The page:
We need an EU-wide Magnitsky Act to tackle human rights abuses

Sometimes a name means everything. In this case the name Sergei Magnitsky has been globally synonymous with how to fight human rights abuse in the 21st Century.

His sacrifice has resonated with victims of human rights abuse in every corner of the globe. Legislative acts bearing his name have been passed, creating serious consequences for human rights abusers around the world.

Magnitsky was a Russian lawyer who sacrificed his life at the age of 37 standing up to the corruption of the Putin regime. The way in which the Russian government tried to cover up his murder and exonerate the people involved became a symbol of impunity and kleptocracy worldwide.

That is why Magnitsky’s bold sacrifice crossed national borders and spoke to people everywhere.

The Magnitsky Acts, which impose visa sanctions and asset freezes on human rights violators, have become emblematic of fighting impunity and kleptocracy around the world. In the 21st Century, many human rights abuses are committed for financial gain.

Targeting those abusers’ money abroad and their travel is one of the most effective ways of creating consequences. There can be no impunity for generals in Myanmar who hunt down Rohingya, for arms dealers who breach the weapons embargo against South Sudan, for the rapists in the Central African Republic or the killers of Saudi journalist Jamal Khashoggi.

That is why the idea of a Magnitsky Act started with a Russian atrocity but is now global in its scope. Human rights violators in Saudi Arabia, Nicaragua, South Sudan, Burma and many other countries are already being targeted with Magnitsky sanctions legislation in six countries: the US, Canada, the UK, Estonia, Latvia and Lithuania.

We now need to take the next bold step. We need to establish an EU-wide Magnitsky Act. The European Parliament has already called for this many times and in 2014 even proposed visa bans and asset freezes against people responsible for Magnitsky’s murder. Only a few member states took up the proposal.

The EU Council failed to act but now this initiative is finally gaining momentum. Over the summer, the Dutch government formulated a concrete proposal which is now in consultation with all EU member states. The draft is exactly what is needed, the ability to apply global sanctions – with one glaring omission. The Dutch government has not yet named it a Magnitsky act.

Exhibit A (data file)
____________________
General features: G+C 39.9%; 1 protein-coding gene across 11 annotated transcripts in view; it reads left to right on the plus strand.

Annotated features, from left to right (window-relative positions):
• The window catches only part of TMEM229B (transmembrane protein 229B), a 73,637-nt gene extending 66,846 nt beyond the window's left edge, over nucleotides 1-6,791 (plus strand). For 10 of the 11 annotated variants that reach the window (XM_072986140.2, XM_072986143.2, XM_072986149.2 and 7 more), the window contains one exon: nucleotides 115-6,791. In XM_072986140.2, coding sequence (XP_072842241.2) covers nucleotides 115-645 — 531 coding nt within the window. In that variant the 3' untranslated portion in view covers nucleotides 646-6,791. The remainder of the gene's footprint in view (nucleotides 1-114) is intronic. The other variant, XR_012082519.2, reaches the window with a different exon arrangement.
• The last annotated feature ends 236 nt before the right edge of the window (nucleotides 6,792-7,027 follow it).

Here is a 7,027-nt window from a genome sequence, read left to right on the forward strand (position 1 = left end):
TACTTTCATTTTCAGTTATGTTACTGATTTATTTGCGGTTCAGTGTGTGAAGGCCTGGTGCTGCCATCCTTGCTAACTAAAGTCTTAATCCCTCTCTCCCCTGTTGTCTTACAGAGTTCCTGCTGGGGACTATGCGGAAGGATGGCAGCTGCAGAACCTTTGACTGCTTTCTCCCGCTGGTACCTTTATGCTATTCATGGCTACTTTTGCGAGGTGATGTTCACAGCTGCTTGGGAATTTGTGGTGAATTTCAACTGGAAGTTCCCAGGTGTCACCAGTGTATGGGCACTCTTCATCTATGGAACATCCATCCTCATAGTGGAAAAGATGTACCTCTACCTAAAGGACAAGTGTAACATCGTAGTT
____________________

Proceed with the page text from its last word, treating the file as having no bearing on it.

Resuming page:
Some would argue Magnitsky’s name would somehow make it harder for unanimous approval of the legislation. We do not believe our member states would veto a human rights bill simply because of its name, but will instead adopt it because of their support of human rights worldwide. Whatever the negotiations lead to, we will always call it the Magnitsky Act.

On Monday 10  December, European ministers of foreign affairs will meet to discuss the Dutch proposal. Just one vote against would mean the end of the legislation. That is why parliamentarians and lawmakers from 18 EU member states urge our governments to strengthen the EU’s position as a beacon for human rights and international law worldwide.

We urge our governments to vote for a European Magnitsky Act that is global in scope. We urge them to honour Magnitsky in name and fight impunity worldwide. We cannot think of any better way to celebrate Human Rights Day and the 70th anniversary of the Universal Declaration of Human Rights on Monday.

Sjoerd Sjoerdsma MP (Netherlands)

Michael Aastrup-Jensen MP (Denmark)

Boriana Aberg MP (Sweden)

Ian Austin MP (United Kingdom)

Petras Auštrevicius MEP (Lithuania)

Fernando Maura Barandiaran MP (Spain)

Janis Bordans MP (Latvia)

Tom Brake MP (United Kingdom)

Chris Bryant MP (United Kingdom)

Mireille Clapot MP (France)

Cristian Dan Preda MEP (Romania)

Esther de Lange MEP (Netherlands)

Mark Demesmaeker MEP (Belgium)

Anna Fotyga MEP (Poland)

Cristian Ghinea MP (Romania)

Ana Maria Gomes MEP (Portugal)

Helen Goodman MP (United Kingdom)

Rebecca Harms MEP (Germany)

Margaret Hodge MP (United Kingdom)

Gunnar Hokmark MEP (Sweden)

Eva Joly MEP (France)

Sandra Kalniete MEP (Latvia)

Tunne Kelam MEP (Estonia)

Stephen Kinnock MP (United Kingdom)

Dr. Stephanie Krisper MP (Austria)

Eerik-Niiles Kross MP (Estonia)

Catherine Murphy MP (Ireland)

Delphine O MP (France)

Pieter Omtzigt MP (Netherlands)

Lilianne Ploumen MP (Netherlands)

Adrian-Claudiu Prisnel MP (Romania)

Senator Roberto Rampi (Italy)

Dr Norbert Rottgen MP (Germany)

Bob Seely MP (United Kingdom)

Manuel Sarrazin MP (Germany)

Petri Sarvamaa MEP (Finland)

Marietje Schaake MEP (Netherlands)

Charles Tannock MEP (United Kingdom)

Indrek Tarand MEP (Estonia)

Bram van Ojik MP (Netherlands)

Guy Verhofstadt MEP (Belgium)

Joel Voordewind MP (Netherlands)

Manfred Weber MEP (Germany)

Emanuelis Zingeris MP (Lithuania)

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